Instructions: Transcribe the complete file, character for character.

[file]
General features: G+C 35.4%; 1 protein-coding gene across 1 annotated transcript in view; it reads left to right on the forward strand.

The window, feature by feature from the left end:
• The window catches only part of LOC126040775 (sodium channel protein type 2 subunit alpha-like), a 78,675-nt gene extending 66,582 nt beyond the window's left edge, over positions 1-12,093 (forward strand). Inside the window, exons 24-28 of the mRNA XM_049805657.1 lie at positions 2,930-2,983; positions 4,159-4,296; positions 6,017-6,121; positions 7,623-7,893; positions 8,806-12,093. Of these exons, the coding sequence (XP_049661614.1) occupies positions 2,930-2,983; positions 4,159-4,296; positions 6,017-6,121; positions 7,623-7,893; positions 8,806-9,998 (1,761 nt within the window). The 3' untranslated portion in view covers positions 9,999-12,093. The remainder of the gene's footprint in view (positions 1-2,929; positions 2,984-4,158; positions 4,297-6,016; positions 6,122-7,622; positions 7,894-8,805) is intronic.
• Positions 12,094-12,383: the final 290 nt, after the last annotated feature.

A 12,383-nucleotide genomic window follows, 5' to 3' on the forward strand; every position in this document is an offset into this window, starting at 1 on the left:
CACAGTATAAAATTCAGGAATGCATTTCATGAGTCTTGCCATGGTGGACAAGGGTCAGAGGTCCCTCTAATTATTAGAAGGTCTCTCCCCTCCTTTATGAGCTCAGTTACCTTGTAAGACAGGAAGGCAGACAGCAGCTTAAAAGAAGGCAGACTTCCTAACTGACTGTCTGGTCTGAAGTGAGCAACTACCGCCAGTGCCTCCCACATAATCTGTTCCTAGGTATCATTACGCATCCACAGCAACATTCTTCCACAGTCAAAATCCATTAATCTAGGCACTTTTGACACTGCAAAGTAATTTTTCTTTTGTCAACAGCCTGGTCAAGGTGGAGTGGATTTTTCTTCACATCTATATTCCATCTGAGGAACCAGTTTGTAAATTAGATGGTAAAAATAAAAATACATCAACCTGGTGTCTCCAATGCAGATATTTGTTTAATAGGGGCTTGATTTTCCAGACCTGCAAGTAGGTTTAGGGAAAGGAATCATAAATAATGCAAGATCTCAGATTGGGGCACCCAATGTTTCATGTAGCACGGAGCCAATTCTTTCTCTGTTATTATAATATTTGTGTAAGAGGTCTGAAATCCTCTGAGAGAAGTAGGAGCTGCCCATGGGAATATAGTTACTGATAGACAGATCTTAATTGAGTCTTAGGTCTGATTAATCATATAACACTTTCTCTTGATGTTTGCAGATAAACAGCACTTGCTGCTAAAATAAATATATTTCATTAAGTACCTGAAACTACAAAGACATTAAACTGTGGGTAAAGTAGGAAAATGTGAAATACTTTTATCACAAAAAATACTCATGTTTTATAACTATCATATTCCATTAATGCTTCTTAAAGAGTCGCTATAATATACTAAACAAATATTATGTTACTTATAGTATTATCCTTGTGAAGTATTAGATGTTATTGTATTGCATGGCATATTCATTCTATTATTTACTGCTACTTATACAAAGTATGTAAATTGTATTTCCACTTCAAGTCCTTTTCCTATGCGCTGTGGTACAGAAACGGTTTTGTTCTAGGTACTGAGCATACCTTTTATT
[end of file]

General features: G+C 35.4%; 1 protein-coding gene across 1 annotated transcript in view; it reads left to right on the forward strand.

The window, feature by feature from the left end:
• The window catches only part of LOC126040775 (sodium channel protein type 2 subunit alpha-like), a 78,675-nt gene extending 66,582 nt beyond the window's left edge, over positions 1-12,093 (forward strand). Inside the window, exons 24-28 of the mRNA XM_049805657.1 lie at positions 2,930-2,983; positions 4,159-4,296; positions 6,017-6,121; positions 7,623-7,893; positions 8,806-12,093. Of these exons, the coding sequence (XP_049661614.1) occupies positions 2,930-2,983; positions 4,159-4,296; positions 6,017-6,121; positions 7,623-7,893; positions 8,806-9,998 (1,761 nt within the window). The 3' untranslated portion in view covers positions 9,999-12,093. The remainder of the gene's footprint in view (positions 1-2,929; positions 2,984-4,158; positions 4,297-6,016; positions 6,122-7,622; positions 7,894-8,805) is intronic.
• Positions 12,094-12,383: the final 290 nt, after the last annotated feature.

A 12,383-nucleotide genomic window follows, 5' to 3' on the forward strand; every position in this document is an offset into this window, starting at 1 on the left:
CACAGTATAAAATTCAGGAATGCATTTCATGAGTCTTGCCATGGTGGACAAGGGTCAGAGGTCCCTCTAATTATTAGAAGGTCTCTCCCCTCCTTTATGAGCTCAGTTACCTTGTAAGACAGGAAGGCAGACAGCAGCTTAAAAGAAGGCAGACTTCCTAACTGACTGTCTGGTCTGAAGTGAGCAACTACCGCCAGTGCCTCCCACATAATCTGTTCCTAGGTATCATTACGCATCCACAGCAACATTCTTCCACAGTCAAAATCCATTAATCTAGGCACTTTTGACACTGCAAAGTAATTTTTCTTTTGTCAACAGCCTGGTCAAGGTGGAGTGGATTTTTCTTCACATCTATATTCCATCTGAGGAACCAGTTTGTAAATTAGATGGTAAAAATAAAAATACATCAACCTGGTGTCTCCAATGCAGATATTTGTTTAATAGGGGCTTGATTTTCCAGACCTGCAAGTAGGTTTAGGGAAAGGAATCATAAATAATGCAAGATCTCAGATTGGGGCACCCAATGTTTCATGTAGCACGGAGCCAATTCTTTCTCTGTTATTATAATATTTGTGTAAGAGGTCTGAAATCCTCTGAGAGAAGTAGGAGCTGCCCATGGGAATATAGTTACTGATAGACAGATCTTAATTGAGTCTTAGGTCTGATTAATCATATAACACTTTCTCTTGATGTTTGCAGATAAACAGCACTTGCTGCTAAAATAAATATATTTCATTAAGTACCTGAAACTACAAAGACATTAAACTGTGGGTAAAGTAGGAAAATGTGAAATACTTTTATCACAAAAAATACTCATGTTTTATAACTATCATATTCCATTAATGCTTCTTAAAGAGTCGCTATAATATACTAAACAAATATTATGTTACTTATAGTATTATCCTTGTGAAGTATTAGATGTTATTGTATTGCATGGCATATTCATTCTATTATTTACTGCTACTTATACAAAGTATGTAAATTGTATTTCCACTTCAAGTCCTTTTCCTATGCGCTGTGGTACAGAAACGGTTTTGTTCTAGGTACTGAGCATACCTTTTATT